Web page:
I was going to write about something else, but then I checked my calendar and had a round of “Ack! This is tomorrow!”
And then I cracked out the books and had a round of, “… and preparations would have started two weeks ago in ancient times!” Heh. Well, these things will work out over time, eh?
My calendar for this month says “at the new moon: the Festival of the Beautiful Reunion kicks off the First Fruits of the Harvest”. My reference for how the festival is conducted is pulled from chapter 9 of Barbara Watterson’s The House of Horus at Edfu: Ritual in an Ancient Egyptian Temple.
So, to set the stage: in ancient times, starting at the last full moon, preparations would have been made in Dendera, the offerings of harvest crops, and the preparation of the sacred barge. Hetharu would travel, making state visits, the hundred-mile journey to Edfu, with more and more boats joining in the procession as She passed, until – on the new moon – she arrived at Edfu and was met at the pier by Heru.
It is interesting to note that the actual harvest would likely have begun some two months or so before, and thus the fact that the temple calendars refer to this as the first fruits may be something of a misnomer (and the evidence suggests that it was probably a threshing festival). However, given that our farmshare just paid out its first crate of greens last week, I’m tickled by the timing: right around here, the first fruits actually are being harvested around now. By which I mean “strawberries”. (We also snagged a bin of blueberries at a farmstand the other day.) So it works out all right for northern hemisphere temperate climate as-is, if taken literally.
This is a peaceful holiday, kind of mellow apparently, with even the crocodiles taking the day off. The reunion of these two Powers is a graceful and stately one, with several formal repetitions of the Opening of the Mouth as well as the Powers observing the state of the fields together, watching a ceremony called the driving of the calves, and receiving offerings of ma’at and selections from the recent harvest. We guess They withdrew to a private chapel in the Edfu temple for Their personal renewal of their long-distance marriage to the accompaniment of the welcome songs performed by the temple musicians. Overnight, there was great feasting made available among the populace, which certainly would go a long way towards enhancing the popularity of the festival.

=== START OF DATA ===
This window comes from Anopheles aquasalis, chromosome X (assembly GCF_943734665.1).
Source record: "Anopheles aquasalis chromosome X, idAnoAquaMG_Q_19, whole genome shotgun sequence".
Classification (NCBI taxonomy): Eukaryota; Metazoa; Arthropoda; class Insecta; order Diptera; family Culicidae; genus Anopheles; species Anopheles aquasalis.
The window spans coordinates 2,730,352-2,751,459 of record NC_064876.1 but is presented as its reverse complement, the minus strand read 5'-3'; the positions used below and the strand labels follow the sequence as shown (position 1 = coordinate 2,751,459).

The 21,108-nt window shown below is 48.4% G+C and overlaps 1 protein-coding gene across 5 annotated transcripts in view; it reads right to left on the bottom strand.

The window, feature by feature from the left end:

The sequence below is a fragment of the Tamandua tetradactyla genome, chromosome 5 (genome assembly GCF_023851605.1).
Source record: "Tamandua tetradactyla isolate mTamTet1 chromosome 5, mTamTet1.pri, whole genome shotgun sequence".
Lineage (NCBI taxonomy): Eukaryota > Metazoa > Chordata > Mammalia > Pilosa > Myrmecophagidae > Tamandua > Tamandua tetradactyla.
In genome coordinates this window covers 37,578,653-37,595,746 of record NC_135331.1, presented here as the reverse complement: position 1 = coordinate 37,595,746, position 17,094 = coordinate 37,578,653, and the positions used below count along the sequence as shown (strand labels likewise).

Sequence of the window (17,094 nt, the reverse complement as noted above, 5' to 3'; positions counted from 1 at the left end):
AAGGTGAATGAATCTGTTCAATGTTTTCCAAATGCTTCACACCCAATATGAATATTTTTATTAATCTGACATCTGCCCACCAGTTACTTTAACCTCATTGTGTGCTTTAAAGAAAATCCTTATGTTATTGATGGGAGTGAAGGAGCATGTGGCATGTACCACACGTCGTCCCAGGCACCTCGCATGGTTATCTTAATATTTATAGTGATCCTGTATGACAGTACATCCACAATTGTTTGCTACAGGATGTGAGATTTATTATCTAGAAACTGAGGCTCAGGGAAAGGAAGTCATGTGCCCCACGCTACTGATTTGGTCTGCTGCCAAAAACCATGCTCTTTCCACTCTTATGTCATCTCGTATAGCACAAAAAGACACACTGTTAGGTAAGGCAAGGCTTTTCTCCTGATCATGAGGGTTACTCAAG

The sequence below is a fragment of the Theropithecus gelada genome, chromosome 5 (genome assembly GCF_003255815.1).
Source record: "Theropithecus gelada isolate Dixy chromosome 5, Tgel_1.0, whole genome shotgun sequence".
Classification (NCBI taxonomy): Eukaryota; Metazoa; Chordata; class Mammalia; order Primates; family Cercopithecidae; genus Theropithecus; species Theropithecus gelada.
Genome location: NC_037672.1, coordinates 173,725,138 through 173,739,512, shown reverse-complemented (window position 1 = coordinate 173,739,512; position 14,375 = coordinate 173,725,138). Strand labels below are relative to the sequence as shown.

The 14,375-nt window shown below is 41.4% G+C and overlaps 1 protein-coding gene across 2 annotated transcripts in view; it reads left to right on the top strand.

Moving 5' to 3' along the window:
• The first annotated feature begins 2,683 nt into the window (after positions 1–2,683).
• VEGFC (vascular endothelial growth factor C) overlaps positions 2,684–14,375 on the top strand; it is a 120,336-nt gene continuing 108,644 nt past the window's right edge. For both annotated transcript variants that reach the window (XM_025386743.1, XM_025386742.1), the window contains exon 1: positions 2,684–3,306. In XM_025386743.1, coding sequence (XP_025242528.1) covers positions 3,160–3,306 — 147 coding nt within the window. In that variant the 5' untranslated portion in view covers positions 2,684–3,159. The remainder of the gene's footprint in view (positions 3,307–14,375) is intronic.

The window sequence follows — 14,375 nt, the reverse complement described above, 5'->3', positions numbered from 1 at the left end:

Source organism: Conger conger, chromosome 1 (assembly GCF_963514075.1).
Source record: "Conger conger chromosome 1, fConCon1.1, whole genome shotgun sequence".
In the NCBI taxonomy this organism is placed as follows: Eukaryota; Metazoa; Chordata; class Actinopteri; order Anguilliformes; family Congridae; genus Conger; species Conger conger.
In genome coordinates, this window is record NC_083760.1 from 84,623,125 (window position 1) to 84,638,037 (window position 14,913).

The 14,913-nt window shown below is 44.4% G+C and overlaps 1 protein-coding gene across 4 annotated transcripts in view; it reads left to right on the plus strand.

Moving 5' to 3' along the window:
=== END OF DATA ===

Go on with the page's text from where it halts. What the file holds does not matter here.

In the following morning, the Beautiful Reunion gives way to the Festival of Behdet (the proper name of Edfu). The Powers went in procession to the local burial grounds, there to make offerings to the ancestors foundational to the city, perhaps in the sacred grove there. Offerings made, a ceremony known as treading the grave (apparently to obscure the signs of burial so that the dead might remain safely undisturbed by malevolent purposes) was performed, and sacrifices of red-pelted animals were made. Four geese were released, one to each of the four cardinal directions, to declare Heru’s claiming of the two crowns.
Additionally, various execration rites were performed: the destruction of a red wax hippo, the recording of names of enemies, the rite of the trampling of the fishes, the smiting of enemies with a sword. These, unlike the other formal rites, may have been conducted at least somewhat publically, to demonstrate the magical protection of the nation was in place.
Similar rites to these were performed on the second, third, and fourth days of the Festival of Behdet, visiting the mounds of a different powerful ancestor each time; upon the fourth night, it is said that the Powers in celebration conceived a son. From the fifth through the fourteenth day, additional festivities were pursued, perhaps on a smaller scale, at which point Hetharu reclaimed Her barge and followed the river home, riding with the current under the light of the full moon.
So, now that I’ve done a summary of the ancient rites as written in Watterson’s book, some thoughts about modern approaches.
There are several major factors intertwining to formulate this festival. One of them, of course, is fertility, which touches upon not only the marriage but the harvest and the offerings made to the divine ancestors. One is sovereignty: it is one place that Heru claims His right to the throne, which is of course also bound up with His performance of the offering rites to the ancestors and the rites dispelling the power of enemies. Protection, of course, comes in with the execration rites as performed and the sacrifices made.